Matthew wasn’t always a problem child, but now he’s screwing up—big time!
Growing up can be magical, but it can also break you in half if you’re not careful. That’s what Peter Wood’s engaging coming-of-age adventure novel The Boy Who Hit Back is all about.
A Heartfelt and Hilarious Young Adult Coming-of-Age Novel
After his parents split up and both his father and brother mysteriously vanish, high schooler Matthew transforms from Mr. Popularity into the archetypal Angry Young Man. When he runs away from home in a final act of riotous rebellion, he meets another of society’s castaways on the seductive streets of Greenwich Village: the panhandler Sailor Barlow, who offers Matthew a life of unparalleled freedom. But when Matthew learns a dark secret about Barlow, he’s certain he’s the only person alive who can save his new friend … even if he has to tear the whole world to pieces to do it.
With a heaping helping of heart, wit, and gut-churning honesty, The Boy Who Hit Back tackles the psyche of America’s troubled youth in terrifically entertaining fashion, making this novel a must-read for the young and young-at-heart alike.
Fans of The Book Thief by Markus Zusak, Angela’s Ashes by Frank McCourt, Lord of the Flies by William Golding, and Hatchet by Gary Paulsen are sure to love this inspiring young adult novel.
Read on for an exclusive preview of The Boy Who Hit Back. We hope you enjoy it.
An Exclusive Book Preview
Please enjoy this excerpt from Peter Wood’s The Boy Who Hit Back:
I may look like a normal kid, but on the inside I’m busted glass. I fake it good. I used to think I was okay, but since high school started, I began hating myself.
But ask me if I give a rat’s ass.
Three years ago, in eighth grade, I was voted “Most Popular,” and the kids elected me class president by a landslide. Girls loved me, I got good grades, and I’m an excellent athlete. So what’s the damn problem?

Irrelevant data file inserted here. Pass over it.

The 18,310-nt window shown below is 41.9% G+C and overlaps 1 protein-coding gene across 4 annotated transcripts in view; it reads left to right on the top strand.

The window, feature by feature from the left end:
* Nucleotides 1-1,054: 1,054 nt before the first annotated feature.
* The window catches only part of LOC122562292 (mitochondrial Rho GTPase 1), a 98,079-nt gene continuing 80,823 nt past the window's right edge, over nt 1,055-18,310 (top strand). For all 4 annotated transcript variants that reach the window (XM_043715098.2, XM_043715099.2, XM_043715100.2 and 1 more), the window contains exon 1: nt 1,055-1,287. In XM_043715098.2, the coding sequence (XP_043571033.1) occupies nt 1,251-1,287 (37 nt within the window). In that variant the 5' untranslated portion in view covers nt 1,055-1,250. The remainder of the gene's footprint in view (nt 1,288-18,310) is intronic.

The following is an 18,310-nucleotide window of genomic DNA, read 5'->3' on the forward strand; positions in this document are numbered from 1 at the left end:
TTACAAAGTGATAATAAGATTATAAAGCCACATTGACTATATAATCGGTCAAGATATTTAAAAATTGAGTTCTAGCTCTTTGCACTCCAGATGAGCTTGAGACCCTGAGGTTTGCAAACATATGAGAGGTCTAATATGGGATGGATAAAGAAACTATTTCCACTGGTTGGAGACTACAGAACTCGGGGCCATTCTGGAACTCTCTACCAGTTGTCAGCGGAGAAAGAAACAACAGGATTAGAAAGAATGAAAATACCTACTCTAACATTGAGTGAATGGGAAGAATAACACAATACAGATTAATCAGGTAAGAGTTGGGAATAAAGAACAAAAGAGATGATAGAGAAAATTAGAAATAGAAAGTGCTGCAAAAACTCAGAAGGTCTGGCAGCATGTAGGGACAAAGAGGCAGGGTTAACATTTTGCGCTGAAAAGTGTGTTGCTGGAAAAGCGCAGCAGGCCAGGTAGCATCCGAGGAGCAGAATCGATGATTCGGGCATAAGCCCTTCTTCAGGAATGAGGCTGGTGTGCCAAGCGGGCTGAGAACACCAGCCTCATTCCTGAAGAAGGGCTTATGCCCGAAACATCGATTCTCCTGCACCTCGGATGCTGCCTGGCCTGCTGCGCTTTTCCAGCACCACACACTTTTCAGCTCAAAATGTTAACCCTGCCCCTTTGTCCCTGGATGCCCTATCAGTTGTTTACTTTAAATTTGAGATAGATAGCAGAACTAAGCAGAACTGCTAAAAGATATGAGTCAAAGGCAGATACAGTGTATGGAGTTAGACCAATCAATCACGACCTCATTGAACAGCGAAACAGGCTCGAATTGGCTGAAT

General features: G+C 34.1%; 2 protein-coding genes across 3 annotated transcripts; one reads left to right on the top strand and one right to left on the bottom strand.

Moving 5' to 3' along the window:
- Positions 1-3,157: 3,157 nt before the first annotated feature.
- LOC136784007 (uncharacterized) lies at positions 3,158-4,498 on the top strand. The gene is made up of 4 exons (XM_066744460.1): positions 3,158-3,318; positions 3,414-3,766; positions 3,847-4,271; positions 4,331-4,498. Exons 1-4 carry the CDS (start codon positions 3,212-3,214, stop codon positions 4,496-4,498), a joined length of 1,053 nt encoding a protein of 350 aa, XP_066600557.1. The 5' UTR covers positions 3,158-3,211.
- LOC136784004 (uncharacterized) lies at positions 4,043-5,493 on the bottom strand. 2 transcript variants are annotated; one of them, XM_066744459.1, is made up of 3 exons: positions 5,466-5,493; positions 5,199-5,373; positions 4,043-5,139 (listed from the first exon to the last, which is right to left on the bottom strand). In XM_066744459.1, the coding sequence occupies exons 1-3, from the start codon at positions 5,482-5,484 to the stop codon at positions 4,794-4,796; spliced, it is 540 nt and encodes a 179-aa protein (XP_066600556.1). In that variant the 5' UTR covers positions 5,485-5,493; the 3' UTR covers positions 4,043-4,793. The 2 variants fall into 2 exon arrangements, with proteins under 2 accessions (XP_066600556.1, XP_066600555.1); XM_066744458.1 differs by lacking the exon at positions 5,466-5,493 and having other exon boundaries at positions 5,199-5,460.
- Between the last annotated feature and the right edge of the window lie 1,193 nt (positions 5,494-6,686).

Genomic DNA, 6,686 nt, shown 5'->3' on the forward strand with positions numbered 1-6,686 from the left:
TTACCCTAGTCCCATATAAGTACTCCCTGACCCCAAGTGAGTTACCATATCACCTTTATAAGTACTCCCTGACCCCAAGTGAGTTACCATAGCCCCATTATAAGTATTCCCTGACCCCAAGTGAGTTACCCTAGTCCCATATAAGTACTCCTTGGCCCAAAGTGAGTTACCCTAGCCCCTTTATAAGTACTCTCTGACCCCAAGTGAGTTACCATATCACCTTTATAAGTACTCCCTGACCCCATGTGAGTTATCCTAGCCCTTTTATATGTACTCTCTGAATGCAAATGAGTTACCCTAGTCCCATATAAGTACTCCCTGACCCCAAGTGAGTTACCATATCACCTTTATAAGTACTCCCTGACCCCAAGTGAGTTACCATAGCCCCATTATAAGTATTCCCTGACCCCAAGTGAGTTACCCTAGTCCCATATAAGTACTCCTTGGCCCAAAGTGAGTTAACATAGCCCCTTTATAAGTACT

High school is the damn problem.
I didn’t decide to lose my popularity; it just flew away. Maybe it was all a huge mistake, me being popular in the first place. Reality kicked in, and everything began to slip away. The world doesn’t revolve around me anymore.
But who gives a crap? Not me.
So it’s eight o’clock in the morning and I’m cutting school again. I’m sitting alone on the A train heading into downtown Manhattan. I’m so sick of school. School sucks. My family sucks too. But the root problem is me. I’m my problem. I know that.
Just give me a little time—I’ll figure myself out. I’m a smart guy.
High school isn’t hard. So why am I escaping it? Why am I sitting in this dirty subway car next to complete strangers instead of sitting in class with my classmates solving a stupid math problem?
Because I am my problem. That’s why.
But, like I said, I could give a shit. I’ll untangle myself one of these days, just you wait and see.
This crowded subway car is rocking back and forth, the lights are blinking on and off, the air is foul, and the brakes screech. I’m looking at all these sad old people going to work. But, really, I’m looking at myself looking at them. Yesterday, while reading Hamlet out loud in English class, I pretended I was Mimi Breedlove and watched myself through her eyes. Of course, I started stuttering.
Yeah, even in this subway car I’m looking at myself. It’s a weird habit I have. I’m sitting quietly in the corner and I look like a healthy middle-class schoolboy from Closter, New Jersey—which, of course, I am, except for the healthy part.
Mimi, by the way, is the cute girl in the second row of my English class in Northern Valley Regional High School. I’m kind of in love with her. I’m a sucker for a pretty face.
“Excuse me,” says an old woman standing in front of me, gripping two shopping bags. “May I take your seat?”
“Of course,” I say, jumping up. “I’m sorry.”
“Thank you, young man.” She sits. “That’s very kind of you.”